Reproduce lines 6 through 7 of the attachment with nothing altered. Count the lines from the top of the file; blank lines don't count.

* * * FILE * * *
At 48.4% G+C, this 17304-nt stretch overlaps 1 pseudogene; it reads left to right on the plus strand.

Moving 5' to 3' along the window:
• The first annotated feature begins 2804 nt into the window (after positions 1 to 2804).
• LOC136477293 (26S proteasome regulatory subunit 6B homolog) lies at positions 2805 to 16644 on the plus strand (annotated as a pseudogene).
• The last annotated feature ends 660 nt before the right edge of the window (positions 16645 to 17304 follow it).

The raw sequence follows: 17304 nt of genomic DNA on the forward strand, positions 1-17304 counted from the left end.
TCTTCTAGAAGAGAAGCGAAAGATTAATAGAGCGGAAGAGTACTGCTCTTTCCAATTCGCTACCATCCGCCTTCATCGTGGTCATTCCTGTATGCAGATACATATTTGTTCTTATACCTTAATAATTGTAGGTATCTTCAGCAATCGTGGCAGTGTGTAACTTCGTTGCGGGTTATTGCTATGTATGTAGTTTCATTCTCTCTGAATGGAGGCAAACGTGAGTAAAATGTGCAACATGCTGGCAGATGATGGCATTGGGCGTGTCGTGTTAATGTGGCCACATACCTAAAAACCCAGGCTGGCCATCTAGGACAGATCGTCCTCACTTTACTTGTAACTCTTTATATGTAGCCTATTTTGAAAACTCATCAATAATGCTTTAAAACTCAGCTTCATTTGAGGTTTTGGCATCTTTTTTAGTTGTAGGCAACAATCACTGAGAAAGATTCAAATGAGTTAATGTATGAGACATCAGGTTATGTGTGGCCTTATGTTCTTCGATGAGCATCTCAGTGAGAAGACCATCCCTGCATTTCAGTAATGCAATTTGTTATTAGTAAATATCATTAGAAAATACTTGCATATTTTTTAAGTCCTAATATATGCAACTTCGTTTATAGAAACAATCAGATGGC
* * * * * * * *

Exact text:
The raw sequence follows: 17304 nt of genomic DNA on the forward strand, positions 1-17304 counted from the left end.
TCTTCTAGAAGAGAAGCGAAAGATTAATAGAGCGGAAGAGTACTGCTCTTTCCAATTCGCTACCATCCGCCTTCATCGTGGTCATTCCTGTATGCAGATACATATTTGTTCTTATACCTTAATAATTGTAGGTATCTTCAGCAATCGTGGCAGTGTGTAACTTCGTTGCGGGTTATTGCTATGTATGTAGTTTCATTCTCTCTGAATGGAGGCAAACGTGAGTAAAATGTGCAACATGCTGGCAGATGATGGCATTGGGCGTGTCGTGTTAATGTGGCCACATACCTAAAAACCCAGGCTGGCCATCTAGGACAGATCGTCCTCACTTTACTTGTAACTCTTTATATGTAGCCTATTTTGAAAACTCATCAATAATGCTTTAAAACTCAGCTTCATTTGAGGTTTTGGCATCTTTTTTAGTTGTAGGCAACAATCACTGAGAAAGATTCAAATGAGTTAATGTATGAGACATCAGGTTATGTGTGGCCTTATGTTCTTCGATGAGCATCTCAGTGAGAAGACCATCCCTGCATTTCAGTAATGCAATTTGTTATTAGTAAATATCATTAGAAAATACTTGCATATTTTTTAAGTCCTAATATATGCAACTTCGTTTATAGAAACAATCAGATGGC